My main message for recording this video message tonight is to respond to the misleading news that was broadcasted by some of Thailand’s TV networks a few days ago.
In that inaccurate news it falsely reported that uFun Group and Malaysia’s Prime Minister’s second son, Mr. Mohb (sic) Nazifuddin Najib have business relationship together.
I would like to clarify that uFun Group has never appointed Mr. Mohb Nazifuddin Najib any position within uFun.
Source : Behindmlm
The Insane Tale of a Billionaire MLM Swindler Who Just Got Arrested in Indonesia
When it comes to white collar criminals, few were as outrageous as China’s Zhang Jian. He was the Bernie Madoff of Asia, a flamboyant pitchman with Liberace’s love of gold and a cult of followers so loyal they would do almost anything for the self-declared “future richest man in the world.”
Women shaved their heads to promote his own worthless currency, a gold coin emblazoned with his face. Men showed up at his “charity” events in dresses with their hair dyed a golden shade of blonde. He was known to hand out luxury cars like candy, mostly bought with the more than $140 billion USD he reportedly stole from investors in three countries before his eventual arrest in Indonesia this week.
Zhang, real name Song Miqiu, was on the run from Chinese authorities for years after duping nearly 200,000 people out of 600 million yuan, or $88.2 million USD, in a massive multi-level marketing ponzi scheme. He washed up in Southeast Asia in 2013, where he started to expand his crooked get rich quick scheme to Malaysia and Thailand. He bought a billboard in George Town back in 2014, appearing in a tuxedo and flashing dual thumbs up beneath some text declaring himself the “future richest man in the world.”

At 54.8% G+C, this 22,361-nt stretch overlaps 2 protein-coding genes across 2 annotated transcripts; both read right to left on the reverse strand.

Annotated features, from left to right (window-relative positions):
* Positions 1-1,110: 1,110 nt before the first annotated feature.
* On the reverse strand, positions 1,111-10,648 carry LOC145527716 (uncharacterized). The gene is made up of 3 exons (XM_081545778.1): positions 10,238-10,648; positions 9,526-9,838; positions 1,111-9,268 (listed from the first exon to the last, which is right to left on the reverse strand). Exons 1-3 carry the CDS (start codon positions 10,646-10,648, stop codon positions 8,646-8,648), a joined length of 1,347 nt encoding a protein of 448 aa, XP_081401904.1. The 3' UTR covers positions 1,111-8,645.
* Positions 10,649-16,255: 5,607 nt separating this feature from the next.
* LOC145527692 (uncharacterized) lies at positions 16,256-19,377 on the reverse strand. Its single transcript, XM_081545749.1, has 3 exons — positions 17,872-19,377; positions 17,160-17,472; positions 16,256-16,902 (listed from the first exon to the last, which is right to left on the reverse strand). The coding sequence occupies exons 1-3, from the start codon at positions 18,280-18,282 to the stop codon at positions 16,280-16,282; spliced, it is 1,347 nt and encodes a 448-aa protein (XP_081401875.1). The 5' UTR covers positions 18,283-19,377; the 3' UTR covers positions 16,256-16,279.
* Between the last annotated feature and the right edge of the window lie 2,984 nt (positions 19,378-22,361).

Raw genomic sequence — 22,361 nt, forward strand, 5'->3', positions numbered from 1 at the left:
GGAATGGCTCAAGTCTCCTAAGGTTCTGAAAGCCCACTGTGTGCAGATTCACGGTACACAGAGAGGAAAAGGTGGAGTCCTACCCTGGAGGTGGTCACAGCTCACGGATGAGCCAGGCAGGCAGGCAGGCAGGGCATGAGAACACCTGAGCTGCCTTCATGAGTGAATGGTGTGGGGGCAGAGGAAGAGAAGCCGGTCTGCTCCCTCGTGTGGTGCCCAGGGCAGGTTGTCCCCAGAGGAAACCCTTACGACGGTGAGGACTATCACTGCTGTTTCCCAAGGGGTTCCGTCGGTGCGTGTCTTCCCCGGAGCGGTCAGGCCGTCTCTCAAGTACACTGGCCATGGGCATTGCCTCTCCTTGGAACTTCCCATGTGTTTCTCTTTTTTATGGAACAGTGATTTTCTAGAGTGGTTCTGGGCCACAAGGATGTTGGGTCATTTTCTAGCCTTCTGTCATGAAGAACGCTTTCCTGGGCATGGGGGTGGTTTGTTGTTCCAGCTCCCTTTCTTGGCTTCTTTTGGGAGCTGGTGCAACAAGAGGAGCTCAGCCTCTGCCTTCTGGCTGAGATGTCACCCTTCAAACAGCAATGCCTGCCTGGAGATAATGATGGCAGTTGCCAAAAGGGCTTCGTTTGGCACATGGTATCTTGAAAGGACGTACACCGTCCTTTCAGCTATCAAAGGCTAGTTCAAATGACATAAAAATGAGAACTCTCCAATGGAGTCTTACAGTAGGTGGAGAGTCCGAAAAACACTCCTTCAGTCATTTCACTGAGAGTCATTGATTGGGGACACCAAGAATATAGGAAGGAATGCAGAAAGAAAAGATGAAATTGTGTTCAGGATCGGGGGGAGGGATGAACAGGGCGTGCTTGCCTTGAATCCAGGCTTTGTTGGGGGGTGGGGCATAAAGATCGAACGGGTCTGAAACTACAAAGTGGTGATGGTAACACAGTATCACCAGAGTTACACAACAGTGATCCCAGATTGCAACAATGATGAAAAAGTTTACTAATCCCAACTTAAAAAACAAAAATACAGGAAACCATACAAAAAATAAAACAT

He promised investors outrageous returns if they invested a small sum—300 Malaysian Ringgit ($70 USD)—in an investment vehicle he called Yun Shu Mao, or YSLM. That initial investment could bring in as much as 6,8000 Malaysian Ringgit ($1,595 USD) a month, Zhang claimed. But the whole this was reportedly a ponzi scheme, a giant money funnel that required a constantly expanding base to show any returns. Zhang was at the top, so he hoovered up most of the money in his quest to reach the peak of a mountain of other people’s money, according to authorities.
Within a year, Zhang was under investigation again, this time by Malaysian authorities who started to receive reports from angry YSLM investors after their promised wealth failed to materialize. So he vanished again, only to show up in Phuket, Thailand, where he claimed to be in the process of becoming a Buddhist monk. He allegedly donated 3.9 million Thai Baht ($114,739 USD) to the temple once YSLM’s revenues hit the 50 billion Malaysian Ringgit ($11.7 billion USD) mark. He was arrested by Thai authorities in less than two months’ time.
He then reappeared earlier this year with his own currency, a gold-plated coin that he said would increase its value five-fold in a matter of months. Each Wu Xin Bi, or “Five Element Coin,” was sold for 5,000 yuan ($735 USD) by a team of “assistants”—hundreds of bald Chinese women promised as much as 30,000 yuan ($4,415 USD) in bonuses a month if they promoted the coin over social media. He launched the coin at a “charity” event that looked downright bizarre.
Then last month, Zhang threw another “charity” event, this one a 200 Malaysian Ringgit-a-head ($29 USD) affair for blonde men. Others wore dresses or showed off tattoos of Zhang’s face. More than 1,000 people showed up for the dinner, but Zhang was no where to be seen. His supporters told reporters Zhang was somewhere in the Maldives.
Turns out he was hiding out a lot closer. Zhang was arrested by Indonesian police and extradited back to China this week, where he faces a litany of charges. But he was still able to raise another 17.5 million Malaysian Ringgit ($2.5 million USD) in his Wu Xin Bi coin scam. Let’s hope those handcuffs are made of stronger stuff than his coins.